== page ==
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Assembling large genomes with single-molecule sequencing and locality-sensitive hashing

A Corrigendum to this article was published on 08 October 2015

This article has been updated

Abstract

Long-read, single-molecule real-time (SMRT) sequencing is routinely used to finish microbial genomes, but available assembly methods have not scaled well to larger genomes. We introduce the MinHash Alignment Process (MHAP) for overlapping noisy, long reads using probabilistic, locality-sensitive hashing. Integrating MHAP with the Celera Assembler enabled reference-grade de novo assemblies of Saccharomyces cerevisiae, Arabidopsis thaliana, Drosophila melanogaster and a human hydatidiform mole cell line (CHM1) from SMRT sequencing. The resulting assemblies are highly continuous, include fully resolved chromosome arms and close persistent gaps in these reference genomes. Our assembly of D. melanogaster revealed previously unknown heterochromatic and telomeric transition sequences, and we assembled low-complexity sequences from CHM1 that fill gaps in the human GRCh38 reference. Using MHAP and the Celera Assembler, single-molecule sequencing can produce de novo near-complete eukaryotic assemblies that are 99.99% accurate when compared with available reference genomes.

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Figure 1: Rapid overlapping of noisy reads using MinHash sketches.
Figure 2: Simulated MHAP performance for various sketch sizes and read lengths.
Figure 3: Single-contig assembly of D. melanogaster chromosome arm 3L.
Figure 4: Continuity and putative GRCh38 gap closures of the CHM1 assembly.

Change history

  • 06 October 2015

    In the version of this article initially published, equation 9 appeared incorrectly. The equation has been corrected in the HTML and PDF versions of the article.

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Acknowledgements

We are indebted to C. Bergman of the University of Manchester for his considered advice throughout this project and editing of an early version of this manuscript. We also thank Pacific Biosciences and all those involved in generating and freely releasing the data analyzed here. The contributions of S.K. and A.M.P. were funded under Agreement No. HSHQDC-07-C-00020 awarded by the Department of Homeland Security Science and Technology Directorate (DHS/S&T) for the management and operation of the National Biodefense Analysis and Countermeasures Center (NBACC), a Federally Funded Research and Development Center. The views and conclusions contained in this document are those of the authors and should not be interpreted as necessarily representing the official policies, either expressed or implied, of the US Department of Homeland Security. In no event shall the DHS, NBACC or Battelle National Biodefense Institute (BNBI) have any responsibility or liability for any use, misuse, inability to use, or reliance upon the information contained herein. The Department of Homeland Security does not endorse any products or commercial services mentioned in this publication.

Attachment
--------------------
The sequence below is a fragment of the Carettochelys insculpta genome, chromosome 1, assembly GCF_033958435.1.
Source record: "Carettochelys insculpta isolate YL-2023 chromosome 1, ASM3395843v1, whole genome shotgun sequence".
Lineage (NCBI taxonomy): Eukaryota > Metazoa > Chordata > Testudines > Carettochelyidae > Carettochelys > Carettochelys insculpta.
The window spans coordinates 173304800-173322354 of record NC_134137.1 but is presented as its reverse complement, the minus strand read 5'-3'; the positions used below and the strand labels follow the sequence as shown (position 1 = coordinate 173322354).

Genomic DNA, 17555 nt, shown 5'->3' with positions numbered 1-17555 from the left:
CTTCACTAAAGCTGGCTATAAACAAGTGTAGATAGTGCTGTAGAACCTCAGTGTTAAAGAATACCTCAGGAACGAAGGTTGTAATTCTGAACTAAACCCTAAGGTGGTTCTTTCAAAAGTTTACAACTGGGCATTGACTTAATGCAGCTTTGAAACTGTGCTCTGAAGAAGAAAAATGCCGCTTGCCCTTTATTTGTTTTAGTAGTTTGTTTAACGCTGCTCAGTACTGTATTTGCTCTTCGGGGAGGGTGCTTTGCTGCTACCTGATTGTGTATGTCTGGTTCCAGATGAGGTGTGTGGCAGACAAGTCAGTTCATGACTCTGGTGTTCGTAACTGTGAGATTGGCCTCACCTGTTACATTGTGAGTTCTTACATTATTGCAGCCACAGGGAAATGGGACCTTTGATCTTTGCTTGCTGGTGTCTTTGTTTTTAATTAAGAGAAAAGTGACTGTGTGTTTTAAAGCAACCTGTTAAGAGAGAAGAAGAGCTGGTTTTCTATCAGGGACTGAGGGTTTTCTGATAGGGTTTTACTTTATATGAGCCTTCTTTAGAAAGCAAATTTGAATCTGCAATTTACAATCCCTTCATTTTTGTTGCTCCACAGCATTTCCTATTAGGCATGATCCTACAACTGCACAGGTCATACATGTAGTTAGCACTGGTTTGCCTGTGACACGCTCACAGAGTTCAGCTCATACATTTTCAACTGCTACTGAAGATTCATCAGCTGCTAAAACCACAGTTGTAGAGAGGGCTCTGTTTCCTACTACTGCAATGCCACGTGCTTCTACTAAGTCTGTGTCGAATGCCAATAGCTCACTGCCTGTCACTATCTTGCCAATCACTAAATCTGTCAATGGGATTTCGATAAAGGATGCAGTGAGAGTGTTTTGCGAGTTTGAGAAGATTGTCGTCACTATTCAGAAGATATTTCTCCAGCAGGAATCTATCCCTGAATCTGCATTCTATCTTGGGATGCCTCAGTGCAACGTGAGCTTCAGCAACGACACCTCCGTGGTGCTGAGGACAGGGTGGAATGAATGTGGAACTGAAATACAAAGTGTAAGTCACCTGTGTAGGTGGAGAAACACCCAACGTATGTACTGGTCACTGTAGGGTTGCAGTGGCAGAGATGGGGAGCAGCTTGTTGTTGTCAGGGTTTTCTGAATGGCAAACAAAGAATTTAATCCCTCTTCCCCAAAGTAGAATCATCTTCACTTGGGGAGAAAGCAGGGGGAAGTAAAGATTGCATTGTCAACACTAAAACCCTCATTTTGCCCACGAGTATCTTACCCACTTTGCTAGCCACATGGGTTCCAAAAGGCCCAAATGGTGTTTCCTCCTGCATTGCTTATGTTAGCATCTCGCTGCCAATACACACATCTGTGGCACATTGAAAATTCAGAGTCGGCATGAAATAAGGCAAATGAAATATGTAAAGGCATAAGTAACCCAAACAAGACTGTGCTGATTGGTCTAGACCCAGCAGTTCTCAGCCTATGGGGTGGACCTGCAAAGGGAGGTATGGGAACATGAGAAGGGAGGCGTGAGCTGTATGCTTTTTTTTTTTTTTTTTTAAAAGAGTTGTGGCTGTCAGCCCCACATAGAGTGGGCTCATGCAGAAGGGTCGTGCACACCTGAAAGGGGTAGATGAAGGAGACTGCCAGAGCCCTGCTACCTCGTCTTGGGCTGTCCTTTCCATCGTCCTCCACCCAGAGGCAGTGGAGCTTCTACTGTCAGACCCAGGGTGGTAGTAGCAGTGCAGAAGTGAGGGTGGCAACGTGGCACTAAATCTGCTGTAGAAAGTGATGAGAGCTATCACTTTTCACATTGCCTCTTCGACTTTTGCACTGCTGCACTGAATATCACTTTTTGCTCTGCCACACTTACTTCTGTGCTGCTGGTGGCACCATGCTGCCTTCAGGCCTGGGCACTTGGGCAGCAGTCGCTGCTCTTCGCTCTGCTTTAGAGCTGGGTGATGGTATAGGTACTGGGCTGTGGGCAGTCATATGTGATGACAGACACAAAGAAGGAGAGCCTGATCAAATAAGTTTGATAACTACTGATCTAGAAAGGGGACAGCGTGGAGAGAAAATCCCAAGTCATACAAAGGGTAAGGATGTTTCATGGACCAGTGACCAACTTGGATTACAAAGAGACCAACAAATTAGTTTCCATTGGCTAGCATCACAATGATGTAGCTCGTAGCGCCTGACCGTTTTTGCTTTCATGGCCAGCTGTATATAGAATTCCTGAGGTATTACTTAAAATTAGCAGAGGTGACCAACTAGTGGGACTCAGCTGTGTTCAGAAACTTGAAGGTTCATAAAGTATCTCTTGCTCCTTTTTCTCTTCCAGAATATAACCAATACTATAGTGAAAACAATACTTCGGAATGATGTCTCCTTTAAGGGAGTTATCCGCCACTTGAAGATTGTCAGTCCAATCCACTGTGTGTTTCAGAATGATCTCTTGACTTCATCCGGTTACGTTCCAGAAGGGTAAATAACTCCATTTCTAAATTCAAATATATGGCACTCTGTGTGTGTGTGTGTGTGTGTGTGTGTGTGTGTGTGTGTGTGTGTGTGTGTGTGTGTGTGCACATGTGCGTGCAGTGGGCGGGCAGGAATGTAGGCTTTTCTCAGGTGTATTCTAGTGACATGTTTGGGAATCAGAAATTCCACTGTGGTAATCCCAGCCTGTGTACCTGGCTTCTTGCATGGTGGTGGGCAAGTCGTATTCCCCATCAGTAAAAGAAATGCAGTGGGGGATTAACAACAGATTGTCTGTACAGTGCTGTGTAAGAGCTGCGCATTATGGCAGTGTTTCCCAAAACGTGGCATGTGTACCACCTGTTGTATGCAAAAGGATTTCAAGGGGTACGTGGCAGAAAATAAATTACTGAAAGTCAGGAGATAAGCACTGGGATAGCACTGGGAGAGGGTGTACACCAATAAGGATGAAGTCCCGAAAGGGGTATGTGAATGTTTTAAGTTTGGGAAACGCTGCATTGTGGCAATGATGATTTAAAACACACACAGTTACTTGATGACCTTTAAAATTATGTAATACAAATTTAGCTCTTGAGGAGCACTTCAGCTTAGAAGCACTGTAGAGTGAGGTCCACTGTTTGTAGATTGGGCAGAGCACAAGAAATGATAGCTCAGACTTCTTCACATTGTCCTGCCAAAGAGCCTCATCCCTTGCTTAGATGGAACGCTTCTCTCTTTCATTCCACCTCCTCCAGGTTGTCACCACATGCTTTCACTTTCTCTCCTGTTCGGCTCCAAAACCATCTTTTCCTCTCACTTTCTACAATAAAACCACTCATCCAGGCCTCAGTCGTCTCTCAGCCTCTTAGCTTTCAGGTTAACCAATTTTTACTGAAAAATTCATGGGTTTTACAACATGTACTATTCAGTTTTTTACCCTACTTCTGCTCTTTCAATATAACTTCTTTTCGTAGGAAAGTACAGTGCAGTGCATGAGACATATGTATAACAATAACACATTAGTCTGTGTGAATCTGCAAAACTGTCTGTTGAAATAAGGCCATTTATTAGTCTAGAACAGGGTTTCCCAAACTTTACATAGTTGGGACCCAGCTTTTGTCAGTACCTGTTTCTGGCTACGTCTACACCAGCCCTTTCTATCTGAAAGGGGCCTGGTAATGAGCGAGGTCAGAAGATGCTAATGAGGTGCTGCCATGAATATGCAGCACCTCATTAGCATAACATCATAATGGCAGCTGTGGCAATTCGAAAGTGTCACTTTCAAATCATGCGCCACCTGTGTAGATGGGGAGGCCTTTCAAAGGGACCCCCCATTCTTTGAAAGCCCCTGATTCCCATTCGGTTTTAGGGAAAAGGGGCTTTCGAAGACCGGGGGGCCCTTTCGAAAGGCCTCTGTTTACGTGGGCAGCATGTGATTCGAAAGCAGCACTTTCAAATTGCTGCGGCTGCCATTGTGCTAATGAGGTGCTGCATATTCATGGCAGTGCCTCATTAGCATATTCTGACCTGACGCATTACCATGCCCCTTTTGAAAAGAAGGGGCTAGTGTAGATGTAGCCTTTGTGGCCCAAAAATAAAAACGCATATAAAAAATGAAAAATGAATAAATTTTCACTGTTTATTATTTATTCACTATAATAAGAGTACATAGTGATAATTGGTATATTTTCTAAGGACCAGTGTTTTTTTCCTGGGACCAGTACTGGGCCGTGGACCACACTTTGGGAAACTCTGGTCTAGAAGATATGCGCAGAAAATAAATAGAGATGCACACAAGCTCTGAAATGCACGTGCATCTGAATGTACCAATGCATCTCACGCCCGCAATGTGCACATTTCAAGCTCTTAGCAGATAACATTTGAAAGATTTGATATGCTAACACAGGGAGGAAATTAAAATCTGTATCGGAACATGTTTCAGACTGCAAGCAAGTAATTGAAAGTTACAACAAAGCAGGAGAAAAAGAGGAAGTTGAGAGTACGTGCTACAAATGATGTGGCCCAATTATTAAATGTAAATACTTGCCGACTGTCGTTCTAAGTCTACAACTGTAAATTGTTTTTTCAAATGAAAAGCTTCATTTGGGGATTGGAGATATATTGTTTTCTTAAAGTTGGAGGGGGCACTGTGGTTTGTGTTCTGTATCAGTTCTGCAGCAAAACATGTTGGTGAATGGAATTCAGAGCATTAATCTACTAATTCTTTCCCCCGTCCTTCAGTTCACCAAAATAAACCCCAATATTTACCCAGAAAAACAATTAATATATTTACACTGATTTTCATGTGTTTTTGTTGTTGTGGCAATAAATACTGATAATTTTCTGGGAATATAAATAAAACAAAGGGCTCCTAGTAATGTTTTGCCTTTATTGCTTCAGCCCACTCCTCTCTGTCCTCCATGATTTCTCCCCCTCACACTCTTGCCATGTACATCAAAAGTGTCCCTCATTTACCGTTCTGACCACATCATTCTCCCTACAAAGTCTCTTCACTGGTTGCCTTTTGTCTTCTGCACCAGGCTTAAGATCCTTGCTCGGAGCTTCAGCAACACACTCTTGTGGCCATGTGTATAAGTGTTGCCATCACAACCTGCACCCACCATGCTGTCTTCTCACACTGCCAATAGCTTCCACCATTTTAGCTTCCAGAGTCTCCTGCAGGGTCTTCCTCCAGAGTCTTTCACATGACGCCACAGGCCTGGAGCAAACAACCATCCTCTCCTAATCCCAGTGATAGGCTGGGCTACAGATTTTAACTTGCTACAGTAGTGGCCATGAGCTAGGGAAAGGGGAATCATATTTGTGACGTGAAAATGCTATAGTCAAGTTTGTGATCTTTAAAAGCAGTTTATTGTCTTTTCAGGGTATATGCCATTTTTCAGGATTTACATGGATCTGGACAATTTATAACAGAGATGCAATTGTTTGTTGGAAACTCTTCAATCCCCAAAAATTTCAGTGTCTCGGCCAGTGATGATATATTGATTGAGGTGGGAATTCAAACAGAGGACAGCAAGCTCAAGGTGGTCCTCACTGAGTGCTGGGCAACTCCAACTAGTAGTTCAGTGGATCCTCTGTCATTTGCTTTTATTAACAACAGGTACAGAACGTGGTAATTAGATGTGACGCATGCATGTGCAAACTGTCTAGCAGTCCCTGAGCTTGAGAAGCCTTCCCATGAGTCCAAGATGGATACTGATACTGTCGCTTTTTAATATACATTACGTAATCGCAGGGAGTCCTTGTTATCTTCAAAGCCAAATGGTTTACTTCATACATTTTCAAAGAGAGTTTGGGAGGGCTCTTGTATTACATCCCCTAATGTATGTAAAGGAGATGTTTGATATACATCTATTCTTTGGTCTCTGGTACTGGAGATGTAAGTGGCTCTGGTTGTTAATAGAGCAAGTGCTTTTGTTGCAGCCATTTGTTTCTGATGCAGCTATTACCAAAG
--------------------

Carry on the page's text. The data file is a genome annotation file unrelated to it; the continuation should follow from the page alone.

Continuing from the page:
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Contributions

K.B. and S.K. conceived, designed and implemented the MHAP algorithm. C.S.C. and J.P.D. conceived, designed and implemented the consensus algorithms. S.K. ran and analyzed the genome assemblies. J.M.L. coordinated data release and assisted with pipeline executions. C.S.C. and S.K. performed cloud-computing experiments. K.B., S.K. and A.M.P. drafted the manuscript. A.M.P. coordinated the project. All authors read and approved the final manuscript.

Corresponding author

Correspondence to Sergey Koren.

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Berlin, K., Koren, S., Chin, CS. et al. Assembling large genomes with single-molecule sequencing and locality-sensitive hashing. Nat Biotechnol 33, 623–630 (2015). https://doi.org/10.1038/nbt.3238

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